12          1200         12135        1200
10          180          10935        1380
9           200          10755        1580
8           300          10555        1880
7           6000         10255        7880
6           1200         4255         9080
5           1730         3055         10810
3           950          1325         11760
1           375          375          12135

Again, do not worry at this point about the future_amount results including the current month's amount.

Your next, and last, step will be to nest the previous query one level more in order to sort the results back in the ascending order of months as well as to adjust past_amount and future_amount as past_amount - this_amount and future_amount - this_amount, respectively:

SELECT
  month_2015,
  NULLIF(past_amount   - this_amount, 0) AS past_amount,
  this_amount,
  NULLIF(future_amount - this_amount, 0) AS future_amount
FROM
  (
    SELECT
      month_2015,
      this_amount,
      past_amount,
      @future_amount := @future_amount + this_amount AS future_amount
    FROM
      (SELECT @future_amount := 0) AS x,
      (
        SELECT
          month_2015,
          this_amount,
          @past_amount := @past_amount + this_amount AS past_amount
        FROM
          (SELECT @past_amount := 0) AS x,
          (
            SELECT
              MONTH(rdate)  AS month_2015,
              SUM(ramaount) AS this_amount
            FROM
              my_table
            WHERE
              YEAR(rdate) = 2015
            GROUP BY
              MONTH(rdate)
          ) AS sub
        ORDER BY
          month_2015 ASC
      ) AS sub
    ORDER BY
      month_2015 DESC
  ) AS sub
ORDER BY
  month_2015 ASC
;

And this is would you should get as the result:

month_2015  past_amount  this_amount  future_amount
----------  -----------  -----------  -------------
1           NULL         375          11760
3           375          950          10810
5           1325         1730         9080
6           3055         1200         7880
7           4255         6000         1880
8           10255        300          1580
9           10555        200          1380
10          10755        180          1200
12          10935        1200         NULL

I additionally used the NULLIF function on the subtractions to substitute NULLs for what otherwise would be 0s in the first row's past_amount and the last row's future_amount, because that was what your results seemed to suggest to me you wanted. If a 0 in both cases would do just fine, then do not use NULLIF.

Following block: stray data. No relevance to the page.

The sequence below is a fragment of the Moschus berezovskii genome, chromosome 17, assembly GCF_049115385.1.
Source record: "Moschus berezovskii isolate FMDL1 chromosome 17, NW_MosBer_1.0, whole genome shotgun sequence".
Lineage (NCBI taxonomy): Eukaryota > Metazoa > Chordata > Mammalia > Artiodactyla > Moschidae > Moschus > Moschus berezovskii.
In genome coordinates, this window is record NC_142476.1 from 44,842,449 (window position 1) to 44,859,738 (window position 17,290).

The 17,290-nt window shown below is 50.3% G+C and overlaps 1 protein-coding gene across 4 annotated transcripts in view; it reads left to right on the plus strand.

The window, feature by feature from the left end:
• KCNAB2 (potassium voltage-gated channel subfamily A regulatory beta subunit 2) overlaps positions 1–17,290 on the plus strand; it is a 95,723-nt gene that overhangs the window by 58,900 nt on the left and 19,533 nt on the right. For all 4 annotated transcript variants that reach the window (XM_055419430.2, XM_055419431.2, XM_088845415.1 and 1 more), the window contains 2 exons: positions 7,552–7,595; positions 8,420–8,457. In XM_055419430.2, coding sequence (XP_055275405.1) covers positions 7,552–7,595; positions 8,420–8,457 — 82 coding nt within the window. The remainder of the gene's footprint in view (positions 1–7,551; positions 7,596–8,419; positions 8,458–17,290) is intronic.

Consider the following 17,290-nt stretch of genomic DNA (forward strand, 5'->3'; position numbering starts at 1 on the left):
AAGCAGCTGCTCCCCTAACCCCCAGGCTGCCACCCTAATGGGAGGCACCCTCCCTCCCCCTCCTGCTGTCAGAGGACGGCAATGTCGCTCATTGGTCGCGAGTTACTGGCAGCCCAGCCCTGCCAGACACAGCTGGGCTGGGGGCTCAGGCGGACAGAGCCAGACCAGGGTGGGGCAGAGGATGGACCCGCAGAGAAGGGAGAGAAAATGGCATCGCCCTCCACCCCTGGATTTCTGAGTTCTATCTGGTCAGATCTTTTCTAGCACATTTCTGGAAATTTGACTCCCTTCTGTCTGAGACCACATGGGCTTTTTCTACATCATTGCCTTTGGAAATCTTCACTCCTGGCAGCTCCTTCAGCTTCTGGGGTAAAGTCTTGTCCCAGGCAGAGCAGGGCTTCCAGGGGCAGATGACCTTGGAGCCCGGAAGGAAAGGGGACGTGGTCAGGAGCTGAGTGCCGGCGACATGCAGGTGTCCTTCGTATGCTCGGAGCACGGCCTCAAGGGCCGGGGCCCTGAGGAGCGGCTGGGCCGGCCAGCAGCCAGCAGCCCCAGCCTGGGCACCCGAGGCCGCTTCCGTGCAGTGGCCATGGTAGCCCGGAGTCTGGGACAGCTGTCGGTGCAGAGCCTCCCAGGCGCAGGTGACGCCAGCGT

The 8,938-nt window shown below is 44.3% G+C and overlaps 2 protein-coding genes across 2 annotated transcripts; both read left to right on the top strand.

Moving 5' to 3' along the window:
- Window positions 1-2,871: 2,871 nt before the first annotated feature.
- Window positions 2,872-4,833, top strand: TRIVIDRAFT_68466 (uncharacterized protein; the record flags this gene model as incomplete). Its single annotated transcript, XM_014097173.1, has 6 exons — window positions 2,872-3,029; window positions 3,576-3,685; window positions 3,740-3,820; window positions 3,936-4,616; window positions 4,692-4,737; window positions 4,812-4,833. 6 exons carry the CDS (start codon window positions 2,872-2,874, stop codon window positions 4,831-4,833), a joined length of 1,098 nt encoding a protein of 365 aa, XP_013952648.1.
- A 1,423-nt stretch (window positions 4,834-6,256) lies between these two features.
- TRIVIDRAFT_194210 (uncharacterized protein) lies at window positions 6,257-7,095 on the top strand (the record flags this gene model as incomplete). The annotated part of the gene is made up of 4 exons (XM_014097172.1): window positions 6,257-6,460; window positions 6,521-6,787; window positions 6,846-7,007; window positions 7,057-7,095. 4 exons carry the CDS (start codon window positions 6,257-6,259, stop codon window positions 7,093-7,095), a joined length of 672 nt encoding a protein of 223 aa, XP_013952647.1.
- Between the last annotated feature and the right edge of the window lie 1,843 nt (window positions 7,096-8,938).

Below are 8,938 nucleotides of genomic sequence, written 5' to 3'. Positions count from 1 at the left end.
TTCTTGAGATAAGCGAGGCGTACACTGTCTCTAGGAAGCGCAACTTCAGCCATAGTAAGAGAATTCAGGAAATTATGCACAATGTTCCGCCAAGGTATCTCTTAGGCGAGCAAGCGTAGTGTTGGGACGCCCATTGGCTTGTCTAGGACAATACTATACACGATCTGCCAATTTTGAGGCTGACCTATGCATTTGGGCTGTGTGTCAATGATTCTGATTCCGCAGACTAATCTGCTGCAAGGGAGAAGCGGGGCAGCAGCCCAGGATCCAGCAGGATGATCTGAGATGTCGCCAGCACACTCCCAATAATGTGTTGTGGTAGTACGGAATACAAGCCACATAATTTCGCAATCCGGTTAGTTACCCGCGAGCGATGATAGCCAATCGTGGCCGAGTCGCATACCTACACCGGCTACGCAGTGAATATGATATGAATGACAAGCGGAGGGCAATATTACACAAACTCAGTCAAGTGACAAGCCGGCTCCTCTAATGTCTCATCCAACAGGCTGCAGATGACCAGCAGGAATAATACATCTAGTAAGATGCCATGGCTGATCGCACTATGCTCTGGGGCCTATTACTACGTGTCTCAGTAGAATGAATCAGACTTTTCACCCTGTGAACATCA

A demo of this approach is available at Rextester and SQL Fiddle.


We could also simplify by calculating the total first, so we don't have to do running sums, only one forward:

SELECT
  month_2015,
  @past_amount := @past_amount + @this_amount AS past_amount,
  @this_amount := this_amount                 AS this_amount, 
  total_amount - @past_amount - @this_amount  AS future_amount
FROM
  (SELECT @past_amount := 0, @this_amount := 0) AS x,

  (
    SELECT
      SUM(ramaount) AS total_amount
    FROM
      my_table
    WHERE
      YEAR(rdate) = 2015
  ) AS t,

  (
    SELECT
      MONTH(rdate)  AS month_2015,
      SUM(ramaount) AS this_amount
    FROM
      my_table
    WHERE
      YEAR(rdate) = 2015
    GROUP BY
      MONTH(rdate)
  ) AS sub 
;

An extra logical table scan in the form of the total amount across the year has been added in exchange for extra sorts of the result set.

Both solutions at Rextester.

  • Very interesting approach. I am new to sql, so I was not that aware of the use of variables. Verdy educating and helpful, thanks. – Tom Zinger Oct 21 '16 at 11:09
  • Can you explain why you used this (SELECT @past_amount := 0) AS x – Tom Zinger Oct 21 '16 at 11:22
  • That was to assign an initial value to the variable for the other calculation (@past_amount := @past_amount + this_amount) to be based on it at the very first iteration. If you have many questions about using variables, perhaps you could resolve at least some of them in the manual. – Andriy M Oct 21 '16 at 11:33